Rob Nash had been excited to meet the former British newsreader Trevor McDonald at his sister’s graduation ceremony.
“He was getting some kind of honorary degree,” Nash recalls. “I was sat right at the back, so all I could see was that he was wearing this awful, garishly multicoloured graduation robe. His speech seemed to go on and on, but afterwards
I got the chance to meet him in person.”
But Nash – a psychologist at Aston University – discovered a few years later that McDonald hadn’t been at that event at all. In fact, Nash realised that even he wasn’t at his sister’s graduation. He’d invented the whole thing.
False memories like this are common. Of course, we all misremember things, but false memories can be rich in detail; not so much mistakes as elaborate fantasies. I recall a book of piano pieces that I used to play in my youth – a compilation of tunes with the wistful romanticism of Chopin and Fauré. I can still almost remember how some of them went and I’d love to find that book again. But I know I won’t, because I’ve had to gradually accept the truth: I made it up.
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In an interview in The Times, novelist Ian McEwan described a similar false memory, of an “incredibly beautiful” novella that he was convinced he’d written and then stowed somewhere in a drawer after he’d moved house. He looked all over the place for the work. “I saw it in my mind’s eye, the folder, the pages, the drawer it was in,” McEwan tells me. But there was no escaping the truth. “There was no gap in which this work could have been written – my time was fully accounted for. It was a kind of haunting.”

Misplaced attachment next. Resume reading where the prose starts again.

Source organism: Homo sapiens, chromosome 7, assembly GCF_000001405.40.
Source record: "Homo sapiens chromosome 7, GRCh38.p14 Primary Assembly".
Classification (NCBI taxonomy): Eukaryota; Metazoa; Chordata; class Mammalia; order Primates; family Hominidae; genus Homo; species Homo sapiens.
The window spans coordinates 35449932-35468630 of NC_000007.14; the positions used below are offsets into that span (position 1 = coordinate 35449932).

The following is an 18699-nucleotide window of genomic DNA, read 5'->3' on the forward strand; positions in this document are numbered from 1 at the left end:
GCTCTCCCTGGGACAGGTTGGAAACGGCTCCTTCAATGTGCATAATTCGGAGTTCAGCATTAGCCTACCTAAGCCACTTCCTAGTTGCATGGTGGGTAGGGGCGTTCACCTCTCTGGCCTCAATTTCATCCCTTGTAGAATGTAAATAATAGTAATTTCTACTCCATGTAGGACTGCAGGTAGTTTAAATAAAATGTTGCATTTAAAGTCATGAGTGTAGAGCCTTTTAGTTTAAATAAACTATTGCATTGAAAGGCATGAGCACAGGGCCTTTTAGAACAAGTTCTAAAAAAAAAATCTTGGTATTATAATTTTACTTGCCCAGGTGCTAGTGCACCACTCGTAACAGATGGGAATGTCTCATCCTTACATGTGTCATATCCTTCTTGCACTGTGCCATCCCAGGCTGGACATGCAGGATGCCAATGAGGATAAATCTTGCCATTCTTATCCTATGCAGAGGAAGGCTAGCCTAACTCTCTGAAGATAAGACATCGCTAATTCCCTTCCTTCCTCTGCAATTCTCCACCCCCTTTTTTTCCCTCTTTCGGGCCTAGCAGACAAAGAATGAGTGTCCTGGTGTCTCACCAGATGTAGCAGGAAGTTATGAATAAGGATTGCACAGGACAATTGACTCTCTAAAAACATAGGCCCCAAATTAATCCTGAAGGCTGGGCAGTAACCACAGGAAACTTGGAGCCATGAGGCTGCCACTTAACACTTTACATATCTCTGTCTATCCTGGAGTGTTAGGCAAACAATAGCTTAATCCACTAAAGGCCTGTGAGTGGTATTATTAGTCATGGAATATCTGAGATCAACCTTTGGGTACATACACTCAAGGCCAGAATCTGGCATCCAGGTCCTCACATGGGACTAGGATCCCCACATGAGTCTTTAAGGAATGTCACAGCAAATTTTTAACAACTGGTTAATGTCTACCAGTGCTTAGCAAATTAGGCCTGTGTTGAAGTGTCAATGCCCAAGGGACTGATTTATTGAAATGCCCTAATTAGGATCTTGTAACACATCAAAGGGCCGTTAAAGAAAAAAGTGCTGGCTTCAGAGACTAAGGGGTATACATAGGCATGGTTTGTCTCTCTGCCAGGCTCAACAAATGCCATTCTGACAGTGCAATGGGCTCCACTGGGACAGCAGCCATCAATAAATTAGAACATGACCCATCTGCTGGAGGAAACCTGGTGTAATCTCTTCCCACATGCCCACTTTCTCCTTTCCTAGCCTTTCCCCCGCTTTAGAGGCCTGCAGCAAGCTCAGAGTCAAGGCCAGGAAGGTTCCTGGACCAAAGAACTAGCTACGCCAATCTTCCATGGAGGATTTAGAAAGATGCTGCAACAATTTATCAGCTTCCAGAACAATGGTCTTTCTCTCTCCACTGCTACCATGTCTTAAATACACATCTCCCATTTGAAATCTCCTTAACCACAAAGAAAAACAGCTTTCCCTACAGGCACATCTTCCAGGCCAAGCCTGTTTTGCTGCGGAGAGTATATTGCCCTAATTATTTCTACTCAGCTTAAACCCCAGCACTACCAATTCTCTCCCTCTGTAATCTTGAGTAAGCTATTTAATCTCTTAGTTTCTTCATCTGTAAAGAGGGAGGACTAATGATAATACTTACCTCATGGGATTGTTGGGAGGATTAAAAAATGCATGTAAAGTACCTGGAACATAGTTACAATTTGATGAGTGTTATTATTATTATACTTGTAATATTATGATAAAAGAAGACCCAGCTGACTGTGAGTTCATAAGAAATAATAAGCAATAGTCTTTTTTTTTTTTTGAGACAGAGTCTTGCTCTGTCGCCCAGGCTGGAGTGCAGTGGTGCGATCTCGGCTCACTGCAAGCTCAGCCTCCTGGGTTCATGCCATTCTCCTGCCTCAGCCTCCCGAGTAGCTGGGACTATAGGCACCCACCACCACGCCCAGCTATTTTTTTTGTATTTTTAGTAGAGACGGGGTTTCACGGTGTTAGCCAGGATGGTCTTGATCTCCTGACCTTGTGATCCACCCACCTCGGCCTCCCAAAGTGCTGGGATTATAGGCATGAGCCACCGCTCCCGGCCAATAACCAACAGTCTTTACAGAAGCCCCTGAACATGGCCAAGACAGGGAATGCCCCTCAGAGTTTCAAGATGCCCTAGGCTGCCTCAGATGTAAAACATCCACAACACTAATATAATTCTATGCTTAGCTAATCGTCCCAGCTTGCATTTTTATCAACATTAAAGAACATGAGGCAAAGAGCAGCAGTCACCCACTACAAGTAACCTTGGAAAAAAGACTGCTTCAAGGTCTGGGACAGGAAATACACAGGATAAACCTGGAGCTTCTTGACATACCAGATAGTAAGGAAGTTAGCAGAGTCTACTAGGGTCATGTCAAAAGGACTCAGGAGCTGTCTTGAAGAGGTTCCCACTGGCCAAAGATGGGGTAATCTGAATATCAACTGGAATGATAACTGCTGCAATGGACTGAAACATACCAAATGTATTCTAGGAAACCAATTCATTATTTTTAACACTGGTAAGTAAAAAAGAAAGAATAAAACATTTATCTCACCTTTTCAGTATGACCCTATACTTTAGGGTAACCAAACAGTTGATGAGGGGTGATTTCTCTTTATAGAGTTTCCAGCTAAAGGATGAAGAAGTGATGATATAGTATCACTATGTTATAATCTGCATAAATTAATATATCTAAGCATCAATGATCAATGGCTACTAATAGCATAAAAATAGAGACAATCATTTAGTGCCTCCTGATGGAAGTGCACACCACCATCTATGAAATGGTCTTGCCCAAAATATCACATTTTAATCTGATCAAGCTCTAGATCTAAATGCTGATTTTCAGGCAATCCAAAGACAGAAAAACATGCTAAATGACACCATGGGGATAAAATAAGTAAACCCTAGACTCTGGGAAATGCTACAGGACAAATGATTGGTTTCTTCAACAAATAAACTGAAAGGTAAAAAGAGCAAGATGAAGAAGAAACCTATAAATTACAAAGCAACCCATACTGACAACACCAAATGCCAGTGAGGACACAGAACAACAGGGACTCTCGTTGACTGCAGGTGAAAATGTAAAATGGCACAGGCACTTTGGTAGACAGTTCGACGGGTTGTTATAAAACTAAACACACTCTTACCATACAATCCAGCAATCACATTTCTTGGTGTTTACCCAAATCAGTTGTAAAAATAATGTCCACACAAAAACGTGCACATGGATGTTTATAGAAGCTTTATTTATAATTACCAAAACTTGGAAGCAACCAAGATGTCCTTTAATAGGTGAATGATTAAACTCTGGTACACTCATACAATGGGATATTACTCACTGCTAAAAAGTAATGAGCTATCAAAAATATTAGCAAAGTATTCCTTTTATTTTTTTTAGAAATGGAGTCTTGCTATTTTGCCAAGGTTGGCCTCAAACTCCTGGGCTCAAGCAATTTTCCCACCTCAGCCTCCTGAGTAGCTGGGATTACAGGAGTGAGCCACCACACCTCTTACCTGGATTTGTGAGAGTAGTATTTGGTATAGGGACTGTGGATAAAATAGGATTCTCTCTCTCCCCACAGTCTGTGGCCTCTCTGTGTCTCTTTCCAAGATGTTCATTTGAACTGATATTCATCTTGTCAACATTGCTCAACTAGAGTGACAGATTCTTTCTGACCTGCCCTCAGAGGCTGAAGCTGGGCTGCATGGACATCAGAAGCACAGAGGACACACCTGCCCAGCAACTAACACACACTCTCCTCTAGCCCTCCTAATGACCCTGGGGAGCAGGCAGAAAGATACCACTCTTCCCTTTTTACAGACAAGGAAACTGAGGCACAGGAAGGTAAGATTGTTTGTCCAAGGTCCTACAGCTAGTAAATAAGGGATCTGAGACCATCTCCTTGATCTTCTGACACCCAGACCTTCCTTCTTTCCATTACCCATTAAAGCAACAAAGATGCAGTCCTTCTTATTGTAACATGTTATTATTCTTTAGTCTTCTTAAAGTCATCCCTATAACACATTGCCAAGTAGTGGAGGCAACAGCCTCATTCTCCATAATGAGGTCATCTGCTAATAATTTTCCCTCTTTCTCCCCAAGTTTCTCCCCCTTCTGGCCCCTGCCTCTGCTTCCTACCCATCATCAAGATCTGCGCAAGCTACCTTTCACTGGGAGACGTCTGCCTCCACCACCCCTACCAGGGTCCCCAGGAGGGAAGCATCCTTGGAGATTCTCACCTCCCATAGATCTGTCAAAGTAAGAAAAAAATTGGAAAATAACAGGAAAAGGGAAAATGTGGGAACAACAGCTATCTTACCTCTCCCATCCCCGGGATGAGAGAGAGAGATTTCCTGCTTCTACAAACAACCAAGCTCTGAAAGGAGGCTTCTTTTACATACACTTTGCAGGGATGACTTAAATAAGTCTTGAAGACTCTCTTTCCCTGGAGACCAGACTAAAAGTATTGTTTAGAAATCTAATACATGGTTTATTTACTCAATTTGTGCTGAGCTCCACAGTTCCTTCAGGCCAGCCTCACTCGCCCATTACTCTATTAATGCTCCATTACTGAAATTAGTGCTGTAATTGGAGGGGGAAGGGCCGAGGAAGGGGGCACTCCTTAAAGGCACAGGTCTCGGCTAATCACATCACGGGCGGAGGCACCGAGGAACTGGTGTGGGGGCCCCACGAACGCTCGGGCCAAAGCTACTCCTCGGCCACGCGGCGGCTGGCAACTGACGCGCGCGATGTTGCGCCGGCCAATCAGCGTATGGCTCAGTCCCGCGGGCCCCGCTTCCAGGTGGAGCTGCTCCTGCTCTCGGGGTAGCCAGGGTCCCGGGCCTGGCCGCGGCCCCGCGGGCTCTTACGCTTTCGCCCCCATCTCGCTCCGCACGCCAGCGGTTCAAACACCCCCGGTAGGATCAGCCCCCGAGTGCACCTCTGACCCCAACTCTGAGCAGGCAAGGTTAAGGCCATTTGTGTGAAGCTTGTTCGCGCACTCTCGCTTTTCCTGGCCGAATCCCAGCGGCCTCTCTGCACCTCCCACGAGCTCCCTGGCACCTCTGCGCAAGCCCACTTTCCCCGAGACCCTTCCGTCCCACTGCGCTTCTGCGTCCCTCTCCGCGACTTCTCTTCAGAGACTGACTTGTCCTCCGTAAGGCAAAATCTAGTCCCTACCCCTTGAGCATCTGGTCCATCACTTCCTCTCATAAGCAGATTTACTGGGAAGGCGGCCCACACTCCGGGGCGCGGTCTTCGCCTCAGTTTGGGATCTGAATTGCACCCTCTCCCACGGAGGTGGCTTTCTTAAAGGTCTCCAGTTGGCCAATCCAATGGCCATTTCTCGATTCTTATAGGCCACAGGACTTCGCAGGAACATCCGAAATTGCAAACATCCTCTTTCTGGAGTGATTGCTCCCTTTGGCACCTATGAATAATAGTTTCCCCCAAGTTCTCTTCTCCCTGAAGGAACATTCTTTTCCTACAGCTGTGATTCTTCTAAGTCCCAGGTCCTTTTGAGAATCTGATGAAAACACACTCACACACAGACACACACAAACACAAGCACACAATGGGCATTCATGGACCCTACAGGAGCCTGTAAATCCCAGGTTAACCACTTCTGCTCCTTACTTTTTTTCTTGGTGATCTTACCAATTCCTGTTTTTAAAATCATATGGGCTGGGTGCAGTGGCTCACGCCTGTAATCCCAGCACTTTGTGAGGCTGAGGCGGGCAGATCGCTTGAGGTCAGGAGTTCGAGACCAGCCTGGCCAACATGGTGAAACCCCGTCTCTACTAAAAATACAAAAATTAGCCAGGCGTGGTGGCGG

Nash might have expected to be better at spotting his false memory, though – he specialises in studying them. But even his expertise and experience wasn’t enough to make him immune.
So why do we get false memories in the first place? Over the past decade or so, psychologists like Nash have started to suspect that, far from being a kind of useless mental spasm, false memories might actually have some benefits. It seems that they’re able to improve our mental processing: they can help us to think and may be a surprisingly handy part of our cognitive toolbox.
Remembering, says Nash, isn’t a matter of looking up a fact in a mental filing cabinet. “It’s more like telling stories,” he says – we forget and invent details. It’s hard to know when these don’t map onto reality because, as far as we can tell, “memories are our reality.” Despite decades of research, we still can’t distinguish true memories from false ones unless we can independently verify or falsify the remembered facts, which is either impossible or hardly worth the effort (why should I care if I had porridge last Wednesday – or was it Thursday?).
What’s more, says psychologist Prof Mark Howe of City, University of London “false memories are produced by the same processes as true memories – they are reconstructed from whatever mental imprint remains of the original experience.”